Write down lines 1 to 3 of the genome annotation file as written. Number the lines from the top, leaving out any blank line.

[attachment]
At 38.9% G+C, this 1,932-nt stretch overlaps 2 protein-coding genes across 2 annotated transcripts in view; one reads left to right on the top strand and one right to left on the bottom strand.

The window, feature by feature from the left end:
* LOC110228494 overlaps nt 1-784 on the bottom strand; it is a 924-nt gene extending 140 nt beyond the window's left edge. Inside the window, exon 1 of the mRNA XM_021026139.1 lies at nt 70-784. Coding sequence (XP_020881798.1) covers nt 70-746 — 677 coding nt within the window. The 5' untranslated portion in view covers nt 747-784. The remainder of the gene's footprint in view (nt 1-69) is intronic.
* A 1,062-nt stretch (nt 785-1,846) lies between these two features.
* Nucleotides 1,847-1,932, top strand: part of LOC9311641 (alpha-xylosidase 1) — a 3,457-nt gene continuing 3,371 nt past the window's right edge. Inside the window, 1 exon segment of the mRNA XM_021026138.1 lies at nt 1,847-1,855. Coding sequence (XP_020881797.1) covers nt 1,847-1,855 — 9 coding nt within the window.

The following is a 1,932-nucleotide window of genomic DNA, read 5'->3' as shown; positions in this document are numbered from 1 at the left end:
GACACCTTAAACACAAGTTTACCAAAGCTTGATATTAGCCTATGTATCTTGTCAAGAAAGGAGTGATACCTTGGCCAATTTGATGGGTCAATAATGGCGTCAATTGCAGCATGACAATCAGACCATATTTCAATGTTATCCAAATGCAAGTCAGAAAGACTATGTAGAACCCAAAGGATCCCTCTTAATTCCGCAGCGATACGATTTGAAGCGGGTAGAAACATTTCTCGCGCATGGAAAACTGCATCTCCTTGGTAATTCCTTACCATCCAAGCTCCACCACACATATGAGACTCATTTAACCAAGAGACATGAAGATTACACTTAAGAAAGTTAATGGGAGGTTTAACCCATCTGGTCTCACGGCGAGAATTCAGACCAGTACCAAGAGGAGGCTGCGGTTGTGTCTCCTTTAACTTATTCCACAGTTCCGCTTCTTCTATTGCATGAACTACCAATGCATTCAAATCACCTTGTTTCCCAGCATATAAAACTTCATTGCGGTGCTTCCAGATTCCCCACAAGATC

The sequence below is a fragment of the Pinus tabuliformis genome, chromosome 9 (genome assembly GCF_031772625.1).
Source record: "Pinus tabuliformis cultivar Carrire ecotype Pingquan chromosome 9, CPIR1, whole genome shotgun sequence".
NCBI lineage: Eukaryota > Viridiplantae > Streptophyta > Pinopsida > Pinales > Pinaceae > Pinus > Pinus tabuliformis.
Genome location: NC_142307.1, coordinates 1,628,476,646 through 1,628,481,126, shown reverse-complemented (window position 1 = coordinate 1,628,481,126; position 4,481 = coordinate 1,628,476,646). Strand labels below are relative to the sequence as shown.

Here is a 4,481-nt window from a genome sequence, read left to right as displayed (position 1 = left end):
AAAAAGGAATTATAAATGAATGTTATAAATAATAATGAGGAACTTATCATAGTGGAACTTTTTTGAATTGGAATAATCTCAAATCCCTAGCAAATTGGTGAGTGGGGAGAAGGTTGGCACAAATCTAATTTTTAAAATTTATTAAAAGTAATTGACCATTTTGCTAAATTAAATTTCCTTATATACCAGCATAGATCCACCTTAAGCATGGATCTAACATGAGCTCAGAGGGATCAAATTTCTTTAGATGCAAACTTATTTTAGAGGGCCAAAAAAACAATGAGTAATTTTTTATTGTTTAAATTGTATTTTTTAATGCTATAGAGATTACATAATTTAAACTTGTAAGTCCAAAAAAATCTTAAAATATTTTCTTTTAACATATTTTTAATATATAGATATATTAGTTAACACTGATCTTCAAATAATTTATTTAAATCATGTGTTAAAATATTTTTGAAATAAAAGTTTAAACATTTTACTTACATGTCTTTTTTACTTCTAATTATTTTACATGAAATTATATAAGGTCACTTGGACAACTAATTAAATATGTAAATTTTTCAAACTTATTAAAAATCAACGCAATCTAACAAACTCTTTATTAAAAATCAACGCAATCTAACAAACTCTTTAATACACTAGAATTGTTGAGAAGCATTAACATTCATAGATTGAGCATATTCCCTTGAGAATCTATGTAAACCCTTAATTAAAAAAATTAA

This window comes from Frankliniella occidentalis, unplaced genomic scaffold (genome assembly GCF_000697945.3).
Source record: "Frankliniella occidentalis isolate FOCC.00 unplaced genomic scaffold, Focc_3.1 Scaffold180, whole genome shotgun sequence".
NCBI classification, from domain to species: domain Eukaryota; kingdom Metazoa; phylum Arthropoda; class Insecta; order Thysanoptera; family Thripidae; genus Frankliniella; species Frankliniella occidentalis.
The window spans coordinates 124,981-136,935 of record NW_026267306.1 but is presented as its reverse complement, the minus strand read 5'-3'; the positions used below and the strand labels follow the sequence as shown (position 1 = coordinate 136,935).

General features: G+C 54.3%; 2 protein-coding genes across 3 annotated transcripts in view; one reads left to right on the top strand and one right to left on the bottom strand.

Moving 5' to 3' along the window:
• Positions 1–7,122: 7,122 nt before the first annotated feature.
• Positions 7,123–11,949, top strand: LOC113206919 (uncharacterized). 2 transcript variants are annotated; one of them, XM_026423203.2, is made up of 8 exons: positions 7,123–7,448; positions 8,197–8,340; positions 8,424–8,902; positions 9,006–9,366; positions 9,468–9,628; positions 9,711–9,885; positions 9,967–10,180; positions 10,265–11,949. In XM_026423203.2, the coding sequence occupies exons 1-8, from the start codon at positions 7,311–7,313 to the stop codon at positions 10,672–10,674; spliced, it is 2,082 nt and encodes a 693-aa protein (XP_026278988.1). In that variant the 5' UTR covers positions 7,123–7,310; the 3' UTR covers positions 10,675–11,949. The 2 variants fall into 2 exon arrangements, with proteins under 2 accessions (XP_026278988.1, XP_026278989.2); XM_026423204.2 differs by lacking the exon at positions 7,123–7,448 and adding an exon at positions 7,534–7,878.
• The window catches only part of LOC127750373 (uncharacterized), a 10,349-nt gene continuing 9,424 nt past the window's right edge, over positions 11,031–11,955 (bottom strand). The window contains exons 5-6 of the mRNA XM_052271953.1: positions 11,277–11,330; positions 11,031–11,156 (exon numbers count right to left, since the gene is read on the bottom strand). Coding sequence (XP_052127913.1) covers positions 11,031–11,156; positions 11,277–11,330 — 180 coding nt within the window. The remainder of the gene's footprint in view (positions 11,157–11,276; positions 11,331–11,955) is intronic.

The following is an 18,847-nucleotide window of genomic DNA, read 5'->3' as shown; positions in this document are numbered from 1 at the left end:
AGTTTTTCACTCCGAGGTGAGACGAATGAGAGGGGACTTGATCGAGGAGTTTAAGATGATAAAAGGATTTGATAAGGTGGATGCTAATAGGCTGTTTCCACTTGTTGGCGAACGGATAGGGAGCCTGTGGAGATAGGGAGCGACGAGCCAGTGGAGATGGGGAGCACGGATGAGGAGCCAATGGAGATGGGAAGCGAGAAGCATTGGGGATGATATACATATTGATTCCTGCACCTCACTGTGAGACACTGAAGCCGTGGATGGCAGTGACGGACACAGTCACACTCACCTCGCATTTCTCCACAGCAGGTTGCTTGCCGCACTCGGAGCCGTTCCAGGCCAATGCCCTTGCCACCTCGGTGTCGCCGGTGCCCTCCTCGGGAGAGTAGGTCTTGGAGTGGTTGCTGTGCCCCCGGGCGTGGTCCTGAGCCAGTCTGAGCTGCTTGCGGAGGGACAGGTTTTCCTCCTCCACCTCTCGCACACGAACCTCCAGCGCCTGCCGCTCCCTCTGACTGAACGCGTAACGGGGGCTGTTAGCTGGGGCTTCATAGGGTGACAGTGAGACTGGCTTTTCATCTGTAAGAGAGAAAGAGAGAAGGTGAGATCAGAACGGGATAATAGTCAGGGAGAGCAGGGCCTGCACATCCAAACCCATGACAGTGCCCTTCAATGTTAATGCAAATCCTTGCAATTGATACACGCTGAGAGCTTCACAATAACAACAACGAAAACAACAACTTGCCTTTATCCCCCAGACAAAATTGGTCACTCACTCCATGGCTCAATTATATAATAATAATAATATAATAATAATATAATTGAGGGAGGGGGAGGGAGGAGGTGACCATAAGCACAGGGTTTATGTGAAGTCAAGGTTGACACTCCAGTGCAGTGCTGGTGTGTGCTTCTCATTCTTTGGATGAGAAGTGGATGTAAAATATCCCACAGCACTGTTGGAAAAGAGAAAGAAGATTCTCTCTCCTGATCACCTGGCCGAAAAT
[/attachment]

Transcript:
At 38.9% G+C, this 1,932-nt stretch overlaps 2 protein-coding genes across 2 annotated transcripts in view; one reads left to right on the top strand and one right to left on the bottom strand.

The window, feature by feature from the left end:
* LOC110228494 overlaps nt 1-784 on the bottom strand; it is a 924-nt gene extending 140 nt beyond the window's left edge. Inside the window, exon 1 of the mRNA XM_021026139.1 lies at nt 70-784. Coding sequence (XP_020881798.1) covers nt 70-746 — 677 coding nt within the window. The 5' untranslated portion in view covers nt 747-784. The remainder of the gene's footprint in view (nt 1-69) is intronic.